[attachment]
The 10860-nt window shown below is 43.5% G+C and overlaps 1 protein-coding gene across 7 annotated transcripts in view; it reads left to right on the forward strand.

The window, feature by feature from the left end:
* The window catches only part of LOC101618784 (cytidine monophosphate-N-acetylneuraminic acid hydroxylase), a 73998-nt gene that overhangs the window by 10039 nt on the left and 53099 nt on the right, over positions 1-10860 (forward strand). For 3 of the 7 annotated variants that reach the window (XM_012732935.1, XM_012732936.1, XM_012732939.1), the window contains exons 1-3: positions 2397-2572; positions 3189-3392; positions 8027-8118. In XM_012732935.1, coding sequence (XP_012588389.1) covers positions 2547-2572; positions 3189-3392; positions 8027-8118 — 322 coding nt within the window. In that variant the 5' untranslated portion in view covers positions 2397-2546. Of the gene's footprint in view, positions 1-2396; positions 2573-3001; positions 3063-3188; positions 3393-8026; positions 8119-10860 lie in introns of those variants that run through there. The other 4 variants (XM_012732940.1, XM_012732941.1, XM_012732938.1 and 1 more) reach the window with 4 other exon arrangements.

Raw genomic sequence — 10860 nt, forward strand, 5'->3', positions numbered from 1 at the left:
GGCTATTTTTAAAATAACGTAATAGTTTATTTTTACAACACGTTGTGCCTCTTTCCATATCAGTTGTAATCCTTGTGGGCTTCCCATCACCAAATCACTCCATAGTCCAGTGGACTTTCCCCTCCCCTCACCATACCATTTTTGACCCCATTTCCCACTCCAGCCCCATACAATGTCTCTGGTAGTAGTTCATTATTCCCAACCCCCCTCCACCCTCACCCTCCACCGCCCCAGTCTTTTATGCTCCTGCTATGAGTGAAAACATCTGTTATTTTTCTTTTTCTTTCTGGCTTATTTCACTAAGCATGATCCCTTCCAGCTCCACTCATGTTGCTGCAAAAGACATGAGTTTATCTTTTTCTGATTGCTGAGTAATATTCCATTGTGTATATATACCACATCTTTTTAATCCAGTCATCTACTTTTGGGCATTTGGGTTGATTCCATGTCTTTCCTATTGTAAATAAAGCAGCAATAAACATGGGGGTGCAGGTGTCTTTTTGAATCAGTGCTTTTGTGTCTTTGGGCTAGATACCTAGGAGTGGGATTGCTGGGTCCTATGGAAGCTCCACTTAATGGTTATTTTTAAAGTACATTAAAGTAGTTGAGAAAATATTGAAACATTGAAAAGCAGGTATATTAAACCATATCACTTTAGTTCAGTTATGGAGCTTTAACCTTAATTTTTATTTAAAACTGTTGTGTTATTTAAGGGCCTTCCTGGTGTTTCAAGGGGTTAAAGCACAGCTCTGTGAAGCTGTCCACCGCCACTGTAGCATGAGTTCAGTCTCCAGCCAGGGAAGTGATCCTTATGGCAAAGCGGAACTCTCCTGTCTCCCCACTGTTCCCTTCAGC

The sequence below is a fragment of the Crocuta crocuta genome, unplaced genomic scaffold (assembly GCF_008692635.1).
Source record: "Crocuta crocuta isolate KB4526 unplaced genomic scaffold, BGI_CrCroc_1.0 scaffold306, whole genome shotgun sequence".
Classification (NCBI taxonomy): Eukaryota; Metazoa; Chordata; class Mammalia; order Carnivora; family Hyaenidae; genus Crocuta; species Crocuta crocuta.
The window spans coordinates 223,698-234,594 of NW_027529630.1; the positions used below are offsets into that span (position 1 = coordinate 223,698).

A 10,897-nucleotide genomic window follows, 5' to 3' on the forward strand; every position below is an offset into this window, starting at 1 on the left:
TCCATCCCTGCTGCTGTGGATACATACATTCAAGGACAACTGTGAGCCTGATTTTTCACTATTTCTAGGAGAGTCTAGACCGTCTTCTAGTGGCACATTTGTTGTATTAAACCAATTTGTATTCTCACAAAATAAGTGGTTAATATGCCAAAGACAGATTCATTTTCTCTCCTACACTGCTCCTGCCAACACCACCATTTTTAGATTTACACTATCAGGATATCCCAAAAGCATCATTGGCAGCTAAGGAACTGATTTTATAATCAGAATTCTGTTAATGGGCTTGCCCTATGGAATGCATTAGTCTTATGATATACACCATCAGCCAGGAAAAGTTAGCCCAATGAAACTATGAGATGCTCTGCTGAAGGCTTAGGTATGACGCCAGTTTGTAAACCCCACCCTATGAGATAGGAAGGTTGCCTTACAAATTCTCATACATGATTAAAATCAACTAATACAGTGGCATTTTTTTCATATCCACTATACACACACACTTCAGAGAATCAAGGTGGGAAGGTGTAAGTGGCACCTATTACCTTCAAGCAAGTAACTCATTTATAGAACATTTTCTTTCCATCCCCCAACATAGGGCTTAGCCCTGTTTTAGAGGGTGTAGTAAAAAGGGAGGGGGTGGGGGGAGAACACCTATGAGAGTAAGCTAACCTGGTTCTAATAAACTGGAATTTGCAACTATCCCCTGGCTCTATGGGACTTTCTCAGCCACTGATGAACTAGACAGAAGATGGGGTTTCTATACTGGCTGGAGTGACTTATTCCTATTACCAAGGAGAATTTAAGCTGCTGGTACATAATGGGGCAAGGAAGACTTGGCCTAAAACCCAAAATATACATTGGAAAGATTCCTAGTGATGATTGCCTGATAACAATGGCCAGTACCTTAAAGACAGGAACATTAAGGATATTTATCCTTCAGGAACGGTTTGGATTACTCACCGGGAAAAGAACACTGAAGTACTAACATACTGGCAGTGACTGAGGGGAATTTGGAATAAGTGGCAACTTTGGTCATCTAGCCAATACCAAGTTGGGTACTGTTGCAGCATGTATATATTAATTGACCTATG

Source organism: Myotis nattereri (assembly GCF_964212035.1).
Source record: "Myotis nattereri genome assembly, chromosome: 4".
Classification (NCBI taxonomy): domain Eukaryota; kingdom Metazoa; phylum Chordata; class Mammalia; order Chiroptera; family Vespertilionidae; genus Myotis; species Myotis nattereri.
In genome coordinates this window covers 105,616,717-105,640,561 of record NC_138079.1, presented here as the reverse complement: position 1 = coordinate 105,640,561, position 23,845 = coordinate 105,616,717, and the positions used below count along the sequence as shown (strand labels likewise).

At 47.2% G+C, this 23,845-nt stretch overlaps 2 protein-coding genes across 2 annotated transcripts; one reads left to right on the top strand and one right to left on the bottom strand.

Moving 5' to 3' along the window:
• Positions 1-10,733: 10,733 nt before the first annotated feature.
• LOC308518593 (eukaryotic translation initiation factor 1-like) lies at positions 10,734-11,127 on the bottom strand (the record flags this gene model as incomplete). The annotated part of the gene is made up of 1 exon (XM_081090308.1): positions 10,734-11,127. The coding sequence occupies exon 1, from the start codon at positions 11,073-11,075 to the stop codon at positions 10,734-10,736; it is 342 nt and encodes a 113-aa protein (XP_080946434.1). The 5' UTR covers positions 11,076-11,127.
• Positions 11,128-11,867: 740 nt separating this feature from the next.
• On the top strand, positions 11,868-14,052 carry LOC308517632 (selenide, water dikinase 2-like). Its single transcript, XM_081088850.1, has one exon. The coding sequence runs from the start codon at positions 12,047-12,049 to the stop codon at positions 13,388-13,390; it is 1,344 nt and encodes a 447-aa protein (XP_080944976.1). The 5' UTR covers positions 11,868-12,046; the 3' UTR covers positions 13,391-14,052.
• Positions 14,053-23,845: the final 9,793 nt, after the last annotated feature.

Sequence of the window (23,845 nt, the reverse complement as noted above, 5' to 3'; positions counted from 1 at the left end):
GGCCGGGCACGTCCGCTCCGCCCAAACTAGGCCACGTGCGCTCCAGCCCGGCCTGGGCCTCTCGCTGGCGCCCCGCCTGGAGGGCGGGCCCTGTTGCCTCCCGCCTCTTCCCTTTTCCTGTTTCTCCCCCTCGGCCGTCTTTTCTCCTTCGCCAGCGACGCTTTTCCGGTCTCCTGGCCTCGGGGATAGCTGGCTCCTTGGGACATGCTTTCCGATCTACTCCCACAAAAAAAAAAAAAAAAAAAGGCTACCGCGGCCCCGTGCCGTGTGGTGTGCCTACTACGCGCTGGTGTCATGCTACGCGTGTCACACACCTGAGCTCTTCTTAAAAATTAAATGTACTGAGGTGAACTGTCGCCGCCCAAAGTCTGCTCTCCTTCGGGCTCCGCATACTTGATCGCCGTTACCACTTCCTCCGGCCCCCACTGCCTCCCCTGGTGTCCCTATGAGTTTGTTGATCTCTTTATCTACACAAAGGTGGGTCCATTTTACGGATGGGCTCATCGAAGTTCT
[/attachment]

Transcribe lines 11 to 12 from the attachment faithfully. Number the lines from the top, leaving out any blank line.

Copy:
TCCATCCCTGCTGCTGTGGATACATACATTCAAGGACAACTGTGAGCCTGATTTTTCACTATTTCTAGGAGAGTCTAGACCGTCTTCTAGTGGCACATTTGTTGTATTAAACCAATTTGTATTCTCACAAAATAAGTGGTTAATATGCCAAAGACAGATTCATTTTCTCTCCTACACTGCTCCTGCCAACACCACCATTTTTAGATTTACACTATCAGGATATCCCAAAAGCATCATTGGCAGCTAAGGAACTGATTTTATAATCAGAATTCTGTTAATGGGCTTGCCCTATGGAATGCATTAGTCTTATGATATACACCATCAGCCAGGAAAAGTTAGCCCAATGAAACTATGAGATGCTCTGCTGAAGGCTTAGGTATGACGCCAGTTTGTAAACCCCACCCTATGAGATAGGAAGGTTGCCTTACAAATTCTCATACATGATTAAAATCAACTAATACAGTGGCATTTTTTTCATATCCACTATACACACACACTTCAGAGAATCAAGGTGGGAAGGTGTAAGTGGCACCTATTACCTTCAAGCAAGTAACTCATTTATAGAACATTTTCTTTCCATCCCCCAACATAGGGCTTAGCCCTGTTTTAGAGGGTGTAGTAAAAAGGGAGGGGGTGGGGGGAGAACACCTATGAGAGTAAGCTAACCTGGTTCTAATAAACTGGAATTTGCAACTATCCCCTGGCTCTATGGGACTTTCTCAGCCACTGATGAACTAGACAGAAGATGGGGTTTCTATACTGGCTGGAGTGACTTATTCCTATTACCAAGGAGAATTTAAGCTGCTGGTACATAATGGGGCAAGGAAGACTTGGCCTAAAACCCAAAATATACATTGGAAAGATTCCTAGTGATGATTGCCTGATAACAATGGCCAGTACCTTAAAGACAGGAACATTAAGGATATTTATCCTTCAGGAACGGTTTGGATTACTCACCGGGAAAAGAACACTGAAGTACTAACATACTGGCAGTGACTGAGGGGAATTTGGAATAAGTGGCAACTTTGGTCATCTAGCCAATACCAAGTTGGGTACTGTTGCAGCATGTATATATTAATTGACCTATG

Source organism: Myotis nattereri (assembly GCF_964212035.1).